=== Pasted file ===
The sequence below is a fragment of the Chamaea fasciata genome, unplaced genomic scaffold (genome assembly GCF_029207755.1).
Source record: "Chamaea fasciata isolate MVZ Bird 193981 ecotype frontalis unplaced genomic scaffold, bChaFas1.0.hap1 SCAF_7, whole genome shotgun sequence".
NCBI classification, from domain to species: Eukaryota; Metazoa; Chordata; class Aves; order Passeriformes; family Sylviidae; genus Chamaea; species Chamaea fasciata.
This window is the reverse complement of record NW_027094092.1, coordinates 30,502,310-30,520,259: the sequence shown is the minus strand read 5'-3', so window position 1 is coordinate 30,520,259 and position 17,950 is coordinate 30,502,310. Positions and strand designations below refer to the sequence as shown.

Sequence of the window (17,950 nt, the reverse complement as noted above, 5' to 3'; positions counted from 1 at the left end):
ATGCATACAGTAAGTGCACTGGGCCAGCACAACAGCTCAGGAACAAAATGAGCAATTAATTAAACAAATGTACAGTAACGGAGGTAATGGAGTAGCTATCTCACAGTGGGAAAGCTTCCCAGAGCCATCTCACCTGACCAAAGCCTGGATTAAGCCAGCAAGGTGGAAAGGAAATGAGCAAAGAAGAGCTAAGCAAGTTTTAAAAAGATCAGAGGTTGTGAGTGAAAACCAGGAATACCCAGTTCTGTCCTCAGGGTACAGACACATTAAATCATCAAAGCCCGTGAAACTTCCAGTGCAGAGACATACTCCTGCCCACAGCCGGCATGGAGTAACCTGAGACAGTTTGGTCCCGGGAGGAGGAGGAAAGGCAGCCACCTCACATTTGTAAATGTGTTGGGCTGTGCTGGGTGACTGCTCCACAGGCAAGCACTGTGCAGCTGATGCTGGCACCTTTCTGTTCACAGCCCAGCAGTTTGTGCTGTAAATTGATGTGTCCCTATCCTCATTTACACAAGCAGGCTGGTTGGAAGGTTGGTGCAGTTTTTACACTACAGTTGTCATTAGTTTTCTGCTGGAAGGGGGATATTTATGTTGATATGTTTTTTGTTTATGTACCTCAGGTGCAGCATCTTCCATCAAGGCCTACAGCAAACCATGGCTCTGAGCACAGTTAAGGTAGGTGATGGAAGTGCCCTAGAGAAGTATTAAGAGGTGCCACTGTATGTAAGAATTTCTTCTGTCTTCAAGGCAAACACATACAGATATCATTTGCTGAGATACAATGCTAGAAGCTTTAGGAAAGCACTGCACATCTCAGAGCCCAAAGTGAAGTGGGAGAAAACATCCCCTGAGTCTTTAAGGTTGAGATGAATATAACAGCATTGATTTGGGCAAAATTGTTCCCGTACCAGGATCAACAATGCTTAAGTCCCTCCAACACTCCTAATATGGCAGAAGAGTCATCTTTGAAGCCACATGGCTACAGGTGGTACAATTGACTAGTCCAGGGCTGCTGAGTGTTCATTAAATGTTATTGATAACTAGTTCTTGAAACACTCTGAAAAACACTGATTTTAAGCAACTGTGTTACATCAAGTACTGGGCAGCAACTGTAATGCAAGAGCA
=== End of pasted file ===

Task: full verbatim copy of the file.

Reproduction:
The sequence below is a fragment of the Chamaea fasciata genome, unplaced genomic scaffold (genome assembly GCF_029207755.1).
Source record: "Chamaea fasciata isolate MVZ Bird 193981 ecotype frontalis unplaced genomic scaffold, bChaFas1.0.hap1 SCAF_7, whole genome shotgun sequence".
NCBI classification, from domain to species: Eukaryota; Metazoa; Chordata; class Aves; order Passeriformes; family Sylviidae; genus Chamaea; species Chamaea fasciata.
This window is the reverse complement of record NW_027094092.1, coordinates 30,502,310-30,520,259: the sequence shown is the minus strand read 5'-3', so window position 1 is coordinate 30,520,259 and position 17,950 is coordinate 30,502,310. Positions and strand designations below refer to the sequence as shown.

Sequence of the window (17,950 nt, the reverse complement as noted above, 5' to 3'; positions counted from 1 at the left end):
ATGCATACAGTAAGTGCACTGGGCCAGCACAACAGCTCAGGAACAAAATGAGCAATTAATTAAACAAATGTACAGTAACGGAGGTAATGGAGTAGCTATCTCACAGTGGGAAAGCTTCCCAGAGCCATCTCACCTGACCAAAGCCTGGATTAAGCCAGCAAGGTGGAAAGGAAATGAGCAAAGAAGAGCTAAGCAAGTTTTAAAAAGATCAGAGGTTGTGAGTGAAAACCAGGAATACCCAGTTCTGTCCTCAGGGTACAGACACATTAAATCATCAAAGCCCGTGAAACTTCCAGTGCAGAGACATACTCCTGCCCACAGCCGGCATGGAGTAACCTGAGACAGTTTGGTCCCGGGAGGAGGAGGAAAGGCAGCCACCTCACATTTGTAAATGTGTTGGGCTGTGCTGGGTGACTGCTCCACAGGCAAGCACTGTGCAGCTGATGCTGGCACCTTTCTGTTCACAGCCCAGCAGTTTGTGCTGTAAATTGATGTGTCCCTATCCTCATTTACACAAGCAGGCTGGTTGGAAGGTTGGTGCAGTTTTTACACTACAGTTGTCATTAGTTTTCTGCTGGAAGGGGGATATTTATGTTGATATGTTTTTTGTTTATGTACCTCAGGTGCAGCATCTTCCATCAAGGCCTACAGCAAACCATGGCTCTGAGCACAGTTAAGGTAGGTGATGGAAGTGCCCTAGAGAAGTATTAAGAGGTGCCACTGTATGTAAGAATTTCTTCTGTCTTCAAGGCAAACACATACAGATATCATTTGCTGAGATACAATGCTAGAAGCTTTAGGAAAGCACTGCACATCTCAGAGCCCAAAGTGAAGTGGGAGAAAACATCCCCTGAGTCTTTAAGGTTGAGATGAATATAACAGCATTGATTTGGGCAAAATTGTTCCCGTACCAGGATCAACAATGCTTAAGTCCCTCCAACACTCCTAATATGGCAGAAGAGTCATCTTTGAAGCCACATGGCTACAGGTGGTACAATTGACTAGTCCAGGGCTGCTGAGTGTTCATTAAATGTTATTGATAACTAGTTCTTGAAACACTCTGAAAAACACTGATTTTAAGCAACTGTGTTACATCAAGTACTGGGCAGCAACTGTAATGCAAGAGCA